Arsenal’s failure to collect points against top sides is interesting. A critique of Arsene Wenger is that he plays the same style against every opponent and doesn’t alter tactics based on the opposition (this isn’t entirely fair but Wenger pays far less attention to tactics than Rafa Benitez at Chelsea, AVB at Spurs, Sir Alex at Man United and Roberto Mancini at City did). Arsenal’s strong record against weaker opponents and poor record against top five opponents suggests they’re able to win games when they have superior talent but struggle when the opposition is equally gifted or better. Tactics employed are often the difference when top sides with similar levels of talent match up with one another so Wenger’s less than fastidious approach to preparing for the unique strengths of each individual opponent could be costing Arsenal valuable points. Wenger is undoubtedly a great man manager and one of the best developers of players the game has known but it would be interesting to see how Arsenal would fare for a season with a more astute tactician in charge (Wenger’s transfer dealings are a subject for another blog post).  



Premier League predictions: Chelsea champions; Spurs to pip Arsenal for 4th

Predicting the top five finishers in the 2013-2014 edition of the Barclay's Premier League...


1.     Chelsea
Like both Manchester clubs, Chelsea will enter the 2013-2014 Premier League season with a new manager. Unlike at United and City, the new manager is also the old manager and is immensely popular at the club. Mourinho’s incredible achievements in his first spell as Chelsea boss mean he’ll be looked at with less skepticism from the supporters and media than either David Moyes or Manuel Pelligrini and should therefore allow the squad to go about their business with minimal distraction. For the first time since the sacking of Carlo Ancelotti, there’s been a sense of calm confidence surrounding the club in the buildup to the campaign. While I believe Manchester City’s summer transfers have given them the most talented squad, I expect it to take them some time to get used to playing with one another and to adjust to Pellegrini. Likewise there will be a learning curve for Pellegrini in his first season in England. Chelsea’s first 11 will look similar to last season so they should already have a decent chemistry that should translate to a fast start. New signings Marco van Ginkel and Andre Schurrle, along with Kevin De Bruyne, Michael Essien and Romelu Lukaku returning from loan will make Chelsea a deeper side and provide Mourinho the squad rotation options to navigate a busy fixture list. If Chelsea fail to pry Wayne Rooney away from Moyes at United, the striker position could still be a question mark. Lukaku was fantastic in his loan spell at West Brom last season but I’m still not certain he’s ready to be the main option up front for an entire season while Demba Ba and Fernando Torres failed to impress in 2012-2013.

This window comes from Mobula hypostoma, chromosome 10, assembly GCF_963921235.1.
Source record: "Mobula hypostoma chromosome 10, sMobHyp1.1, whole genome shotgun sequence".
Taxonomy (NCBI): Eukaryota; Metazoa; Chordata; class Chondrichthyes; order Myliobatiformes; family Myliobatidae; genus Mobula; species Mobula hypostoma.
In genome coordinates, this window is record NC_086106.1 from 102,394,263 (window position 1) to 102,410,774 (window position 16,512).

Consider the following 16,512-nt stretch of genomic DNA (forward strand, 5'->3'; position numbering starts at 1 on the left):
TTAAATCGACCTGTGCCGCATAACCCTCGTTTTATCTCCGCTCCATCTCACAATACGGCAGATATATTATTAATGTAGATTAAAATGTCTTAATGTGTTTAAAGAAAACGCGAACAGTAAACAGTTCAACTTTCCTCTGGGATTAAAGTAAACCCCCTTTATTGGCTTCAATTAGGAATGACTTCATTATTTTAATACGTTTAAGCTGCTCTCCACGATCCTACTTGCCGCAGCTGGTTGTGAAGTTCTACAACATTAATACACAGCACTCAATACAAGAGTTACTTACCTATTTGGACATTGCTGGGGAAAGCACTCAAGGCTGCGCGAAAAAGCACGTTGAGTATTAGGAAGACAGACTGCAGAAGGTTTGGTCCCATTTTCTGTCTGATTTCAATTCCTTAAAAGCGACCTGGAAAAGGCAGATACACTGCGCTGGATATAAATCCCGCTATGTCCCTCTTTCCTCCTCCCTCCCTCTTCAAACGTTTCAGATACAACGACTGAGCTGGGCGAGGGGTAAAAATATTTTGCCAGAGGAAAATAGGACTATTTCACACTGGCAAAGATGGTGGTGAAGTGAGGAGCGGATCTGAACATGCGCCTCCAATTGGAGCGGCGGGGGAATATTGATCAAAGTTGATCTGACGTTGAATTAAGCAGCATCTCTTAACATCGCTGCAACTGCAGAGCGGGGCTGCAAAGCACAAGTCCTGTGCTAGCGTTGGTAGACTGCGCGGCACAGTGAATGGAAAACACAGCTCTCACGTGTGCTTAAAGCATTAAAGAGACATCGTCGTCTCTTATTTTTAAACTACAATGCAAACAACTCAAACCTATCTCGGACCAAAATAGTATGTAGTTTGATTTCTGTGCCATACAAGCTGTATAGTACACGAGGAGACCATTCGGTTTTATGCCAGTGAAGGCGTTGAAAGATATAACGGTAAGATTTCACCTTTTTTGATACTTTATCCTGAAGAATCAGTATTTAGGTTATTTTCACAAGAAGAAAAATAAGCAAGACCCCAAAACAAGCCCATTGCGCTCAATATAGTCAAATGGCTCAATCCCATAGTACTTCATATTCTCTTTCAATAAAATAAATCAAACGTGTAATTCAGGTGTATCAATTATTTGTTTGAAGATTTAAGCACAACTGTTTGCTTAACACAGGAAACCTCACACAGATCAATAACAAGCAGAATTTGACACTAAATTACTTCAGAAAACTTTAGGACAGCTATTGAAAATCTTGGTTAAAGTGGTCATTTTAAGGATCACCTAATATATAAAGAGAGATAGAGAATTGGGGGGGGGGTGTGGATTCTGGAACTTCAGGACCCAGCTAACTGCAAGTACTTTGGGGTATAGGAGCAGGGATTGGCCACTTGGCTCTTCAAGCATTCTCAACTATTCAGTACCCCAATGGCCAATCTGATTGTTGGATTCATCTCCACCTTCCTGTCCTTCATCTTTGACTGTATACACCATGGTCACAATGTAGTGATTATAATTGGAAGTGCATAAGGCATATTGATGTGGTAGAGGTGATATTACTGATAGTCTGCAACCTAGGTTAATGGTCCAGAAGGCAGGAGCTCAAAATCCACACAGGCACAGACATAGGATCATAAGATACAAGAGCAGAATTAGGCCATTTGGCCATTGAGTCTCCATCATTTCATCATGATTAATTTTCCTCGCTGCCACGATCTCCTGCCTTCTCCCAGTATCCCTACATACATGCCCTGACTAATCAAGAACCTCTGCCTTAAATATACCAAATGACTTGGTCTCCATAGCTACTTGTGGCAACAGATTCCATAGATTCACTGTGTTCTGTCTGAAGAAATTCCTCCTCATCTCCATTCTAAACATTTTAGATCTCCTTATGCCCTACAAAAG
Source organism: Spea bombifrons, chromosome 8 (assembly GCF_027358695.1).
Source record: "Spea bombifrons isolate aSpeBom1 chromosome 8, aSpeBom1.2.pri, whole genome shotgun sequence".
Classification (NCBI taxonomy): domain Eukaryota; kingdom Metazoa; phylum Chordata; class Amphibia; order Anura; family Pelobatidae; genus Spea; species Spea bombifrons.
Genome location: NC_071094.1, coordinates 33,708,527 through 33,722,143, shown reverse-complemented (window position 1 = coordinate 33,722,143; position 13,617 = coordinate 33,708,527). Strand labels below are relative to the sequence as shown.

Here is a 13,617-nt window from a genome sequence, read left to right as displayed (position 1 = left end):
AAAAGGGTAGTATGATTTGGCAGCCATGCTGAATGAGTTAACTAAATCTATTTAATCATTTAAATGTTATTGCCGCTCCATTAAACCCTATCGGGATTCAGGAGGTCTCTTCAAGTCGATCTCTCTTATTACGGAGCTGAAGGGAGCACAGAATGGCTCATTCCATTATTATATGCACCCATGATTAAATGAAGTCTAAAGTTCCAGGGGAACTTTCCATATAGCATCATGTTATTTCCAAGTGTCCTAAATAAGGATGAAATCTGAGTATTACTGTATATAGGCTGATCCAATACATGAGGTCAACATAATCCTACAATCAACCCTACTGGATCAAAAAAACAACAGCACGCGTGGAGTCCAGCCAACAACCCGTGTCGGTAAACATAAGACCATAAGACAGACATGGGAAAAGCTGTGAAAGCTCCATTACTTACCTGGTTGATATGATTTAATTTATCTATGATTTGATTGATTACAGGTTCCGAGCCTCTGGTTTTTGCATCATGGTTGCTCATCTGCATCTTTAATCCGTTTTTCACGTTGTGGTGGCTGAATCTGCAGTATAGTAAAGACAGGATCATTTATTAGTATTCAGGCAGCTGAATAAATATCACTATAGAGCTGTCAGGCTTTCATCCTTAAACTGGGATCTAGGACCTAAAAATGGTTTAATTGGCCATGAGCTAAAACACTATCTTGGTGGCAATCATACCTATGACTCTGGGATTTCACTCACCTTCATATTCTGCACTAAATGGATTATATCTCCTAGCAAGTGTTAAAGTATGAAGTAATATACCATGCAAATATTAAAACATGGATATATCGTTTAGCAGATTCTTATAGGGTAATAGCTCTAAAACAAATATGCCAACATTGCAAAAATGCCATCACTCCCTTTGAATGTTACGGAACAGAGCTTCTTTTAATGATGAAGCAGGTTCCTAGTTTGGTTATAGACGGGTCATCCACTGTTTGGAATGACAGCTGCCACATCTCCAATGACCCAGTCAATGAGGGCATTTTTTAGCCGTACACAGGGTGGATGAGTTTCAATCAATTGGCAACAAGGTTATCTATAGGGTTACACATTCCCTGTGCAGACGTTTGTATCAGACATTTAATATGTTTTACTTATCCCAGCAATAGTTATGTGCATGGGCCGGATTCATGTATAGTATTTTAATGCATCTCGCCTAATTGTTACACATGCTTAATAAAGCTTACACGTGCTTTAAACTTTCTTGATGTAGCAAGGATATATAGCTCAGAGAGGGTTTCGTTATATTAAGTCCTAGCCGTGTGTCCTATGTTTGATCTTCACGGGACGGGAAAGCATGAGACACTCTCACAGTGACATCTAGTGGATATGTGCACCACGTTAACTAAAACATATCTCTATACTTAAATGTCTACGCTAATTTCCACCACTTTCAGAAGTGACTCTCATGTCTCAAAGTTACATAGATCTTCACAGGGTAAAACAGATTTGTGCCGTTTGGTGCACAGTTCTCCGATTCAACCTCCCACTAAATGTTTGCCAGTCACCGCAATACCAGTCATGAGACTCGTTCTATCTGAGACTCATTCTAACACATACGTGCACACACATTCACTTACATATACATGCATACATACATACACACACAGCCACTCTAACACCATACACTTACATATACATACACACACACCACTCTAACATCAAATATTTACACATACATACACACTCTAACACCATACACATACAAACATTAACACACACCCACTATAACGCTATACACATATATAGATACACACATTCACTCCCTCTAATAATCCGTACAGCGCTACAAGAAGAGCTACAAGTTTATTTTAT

2.     Manchester City
New signings Fernandinho, Jesus Navas, Alvaro Negredo and Stevan Jovetic will give City a new look this season as all four are expected to receive significant minutes. Jovetic and Negredo have been brought in to provide goals for a City team that managed just 66 last season, tied with Tottenham for fewest among top 6 teams and 20 less than their Manchester rivals. Sergio Aguero and Edin Dzeko will provide competition for what will likely be two forward starting spots. Finding the best partnership will be an important early task for Pellegrini. For me Fernandinho and Navas are the more important of the two signings. Navas represents a significant improvement over James Milner and the inconsistent Samir Nasri down the right hand side. Fernandinho impressed with Shakhtar Donetsk in the Champions League season and is an improvement on Gareth Barry. Like Toure he is mobile and enjoys breaking through the midfield with the dribble. One concern though is that a Toure-Fernandinho pairing could become too fluid if both advance forward and fail to protect the back four from counters. City’s league position will likely depend on how quick of a start they get off to. If they stumble early as they adjust to new players and a new manager the gap may well become too big for them to bridge in the second half of the season. If they get off to a flying start they certainly have the talent and depth to win the title.

3.     Manchester United
Managing the weight of expectations that comes from replacing arguably football’s greatest ever manager after 26 successful years is not an enviable task, even if it means the opportunity to coach a club with the history, support and resources of Manchester United. How quickly Moyes manages that pressure and convinces supporters he’s up to the task will go a long way in determining the near future for United. So far he’s had a difficult time navigating the transfer market as United have failed to land targets Thiago Alcantara and Cesc Fabregas from Barcelona and Marouane Fellaini and Leighton Baines from Moyes old side Everton. It is the failure to land Alcantara and Fabregas that will hurt United the most. Although I rate Shinji Kagawa highly and Michael Carrick is consistently solid, I don’t think Anderson or Tom Cleverley are good enough and feel United have a weaker midfield than Chelsea and City. Moyes inexperience chasing trophies and lack of squad depth relative to their closest competitors mean United finish outside the top two for the first time since 2004-2005.